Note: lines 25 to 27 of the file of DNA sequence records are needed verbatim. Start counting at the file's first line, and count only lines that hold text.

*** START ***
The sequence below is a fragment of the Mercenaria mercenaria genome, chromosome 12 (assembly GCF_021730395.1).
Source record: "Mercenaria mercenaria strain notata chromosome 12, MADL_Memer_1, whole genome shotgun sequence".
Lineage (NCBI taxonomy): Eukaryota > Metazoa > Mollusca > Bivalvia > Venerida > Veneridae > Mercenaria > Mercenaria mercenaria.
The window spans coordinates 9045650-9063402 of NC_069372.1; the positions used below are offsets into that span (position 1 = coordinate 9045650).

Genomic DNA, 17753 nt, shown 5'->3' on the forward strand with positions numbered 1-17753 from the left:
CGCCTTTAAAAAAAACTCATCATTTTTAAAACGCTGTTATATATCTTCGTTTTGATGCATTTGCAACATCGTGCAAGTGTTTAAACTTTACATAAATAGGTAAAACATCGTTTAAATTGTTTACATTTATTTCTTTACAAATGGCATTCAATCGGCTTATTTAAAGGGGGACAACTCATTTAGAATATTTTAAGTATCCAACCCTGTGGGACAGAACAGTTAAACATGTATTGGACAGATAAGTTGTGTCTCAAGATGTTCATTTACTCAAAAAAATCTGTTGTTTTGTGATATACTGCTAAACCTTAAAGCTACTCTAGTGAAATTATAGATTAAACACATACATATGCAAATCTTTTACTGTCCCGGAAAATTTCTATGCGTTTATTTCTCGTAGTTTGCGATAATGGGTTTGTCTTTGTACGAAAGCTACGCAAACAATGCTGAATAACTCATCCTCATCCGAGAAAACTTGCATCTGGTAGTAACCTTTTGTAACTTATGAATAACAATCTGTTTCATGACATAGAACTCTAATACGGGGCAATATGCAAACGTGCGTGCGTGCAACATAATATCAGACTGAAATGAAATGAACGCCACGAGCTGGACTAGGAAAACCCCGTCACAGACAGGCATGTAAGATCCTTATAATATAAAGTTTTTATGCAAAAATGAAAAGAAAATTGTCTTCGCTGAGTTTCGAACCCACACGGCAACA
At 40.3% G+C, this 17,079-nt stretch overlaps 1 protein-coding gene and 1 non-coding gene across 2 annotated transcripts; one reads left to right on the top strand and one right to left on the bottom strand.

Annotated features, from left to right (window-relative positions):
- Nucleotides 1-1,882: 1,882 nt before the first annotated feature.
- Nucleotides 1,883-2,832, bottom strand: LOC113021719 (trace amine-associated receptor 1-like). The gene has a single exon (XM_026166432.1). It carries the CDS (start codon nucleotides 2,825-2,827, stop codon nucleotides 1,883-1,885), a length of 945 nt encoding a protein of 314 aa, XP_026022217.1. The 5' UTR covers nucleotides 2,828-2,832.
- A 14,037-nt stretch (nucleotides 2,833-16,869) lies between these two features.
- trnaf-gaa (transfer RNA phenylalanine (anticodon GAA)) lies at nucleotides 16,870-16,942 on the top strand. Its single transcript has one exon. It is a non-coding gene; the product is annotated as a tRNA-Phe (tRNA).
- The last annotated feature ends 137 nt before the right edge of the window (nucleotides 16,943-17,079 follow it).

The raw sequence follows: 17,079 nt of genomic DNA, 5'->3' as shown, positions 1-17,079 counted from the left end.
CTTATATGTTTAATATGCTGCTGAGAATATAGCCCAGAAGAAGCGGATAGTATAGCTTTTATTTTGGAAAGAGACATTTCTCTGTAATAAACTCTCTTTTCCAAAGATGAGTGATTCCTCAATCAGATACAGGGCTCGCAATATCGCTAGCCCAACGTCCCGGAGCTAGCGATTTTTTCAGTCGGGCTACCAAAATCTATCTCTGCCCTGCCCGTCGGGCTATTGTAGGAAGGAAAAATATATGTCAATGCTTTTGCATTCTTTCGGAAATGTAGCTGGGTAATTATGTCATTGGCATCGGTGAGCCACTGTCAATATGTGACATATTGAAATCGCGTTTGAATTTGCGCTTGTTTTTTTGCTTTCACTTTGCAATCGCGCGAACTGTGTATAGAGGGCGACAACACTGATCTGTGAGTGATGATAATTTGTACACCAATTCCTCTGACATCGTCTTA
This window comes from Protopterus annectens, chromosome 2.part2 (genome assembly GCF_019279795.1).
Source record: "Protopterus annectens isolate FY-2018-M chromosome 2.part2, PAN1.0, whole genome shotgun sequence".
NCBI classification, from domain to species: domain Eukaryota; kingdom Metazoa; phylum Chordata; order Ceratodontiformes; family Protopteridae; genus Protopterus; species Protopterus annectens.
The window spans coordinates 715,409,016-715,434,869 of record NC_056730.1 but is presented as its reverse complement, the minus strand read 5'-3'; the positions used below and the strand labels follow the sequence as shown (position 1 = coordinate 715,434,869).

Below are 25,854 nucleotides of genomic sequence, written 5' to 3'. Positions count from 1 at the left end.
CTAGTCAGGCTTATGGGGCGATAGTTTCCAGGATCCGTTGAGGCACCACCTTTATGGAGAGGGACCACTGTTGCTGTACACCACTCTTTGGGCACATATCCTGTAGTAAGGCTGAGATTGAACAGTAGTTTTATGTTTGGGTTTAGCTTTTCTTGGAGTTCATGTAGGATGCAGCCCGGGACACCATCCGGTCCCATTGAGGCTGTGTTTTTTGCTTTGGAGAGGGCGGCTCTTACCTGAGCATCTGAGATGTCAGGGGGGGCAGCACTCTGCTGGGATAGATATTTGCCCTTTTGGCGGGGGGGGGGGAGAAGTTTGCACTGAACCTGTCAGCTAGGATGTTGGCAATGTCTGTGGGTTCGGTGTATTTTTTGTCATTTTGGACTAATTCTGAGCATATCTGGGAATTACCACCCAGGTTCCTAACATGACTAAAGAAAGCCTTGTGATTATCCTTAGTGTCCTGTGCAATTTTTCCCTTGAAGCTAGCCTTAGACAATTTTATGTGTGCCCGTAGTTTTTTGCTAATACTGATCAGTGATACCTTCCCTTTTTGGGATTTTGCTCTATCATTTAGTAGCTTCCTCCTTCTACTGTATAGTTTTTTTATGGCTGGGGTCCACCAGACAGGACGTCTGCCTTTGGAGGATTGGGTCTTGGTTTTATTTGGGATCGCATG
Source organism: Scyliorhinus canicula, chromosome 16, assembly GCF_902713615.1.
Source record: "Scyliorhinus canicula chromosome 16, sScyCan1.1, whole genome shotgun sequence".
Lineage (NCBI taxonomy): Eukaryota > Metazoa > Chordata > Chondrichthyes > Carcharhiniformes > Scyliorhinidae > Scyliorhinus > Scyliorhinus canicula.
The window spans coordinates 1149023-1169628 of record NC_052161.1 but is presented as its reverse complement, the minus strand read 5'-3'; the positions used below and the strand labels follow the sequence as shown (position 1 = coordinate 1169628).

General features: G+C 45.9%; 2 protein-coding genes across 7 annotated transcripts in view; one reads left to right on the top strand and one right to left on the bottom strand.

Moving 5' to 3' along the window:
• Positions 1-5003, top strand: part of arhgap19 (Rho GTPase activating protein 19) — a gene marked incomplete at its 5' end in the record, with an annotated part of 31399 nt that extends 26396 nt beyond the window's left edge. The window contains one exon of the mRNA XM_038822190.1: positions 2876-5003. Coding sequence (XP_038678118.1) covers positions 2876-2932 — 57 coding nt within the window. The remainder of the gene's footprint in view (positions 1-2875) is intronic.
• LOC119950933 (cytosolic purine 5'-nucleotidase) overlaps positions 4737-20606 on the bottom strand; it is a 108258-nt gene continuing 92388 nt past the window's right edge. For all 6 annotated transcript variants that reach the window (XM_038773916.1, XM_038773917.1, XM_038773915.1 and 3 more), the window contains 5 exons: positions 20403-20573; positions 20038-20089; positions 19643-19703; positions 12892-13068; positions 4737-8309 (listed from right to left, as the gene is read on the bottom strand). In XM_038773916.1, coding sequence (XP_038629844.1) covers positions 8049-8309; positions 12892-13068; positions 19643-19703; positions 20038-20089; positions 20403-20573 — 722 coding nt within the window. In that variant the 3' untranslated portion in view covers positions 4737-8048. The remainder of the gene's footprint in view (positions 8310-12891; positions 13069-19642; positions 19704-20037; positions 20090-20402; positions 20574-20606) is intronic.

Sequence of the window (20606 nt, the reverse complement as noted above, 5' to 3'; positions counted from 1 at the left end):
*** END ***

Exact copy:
The window spans coordinates 1149023-1169628 of record NC_052161.1 but is presented as its reverse complement, the minus strand read 5'-3'; the positions used below and the strand labels follow the sequence as shown (position 1 = coordinate 1169628).

General features: G+C 45.9%; 2 protein-coding genes across 7 annotated transcripts in view; one reads left to right on the top strand and one right to left on the bottom strand.

Moving 5' to 3' along the window: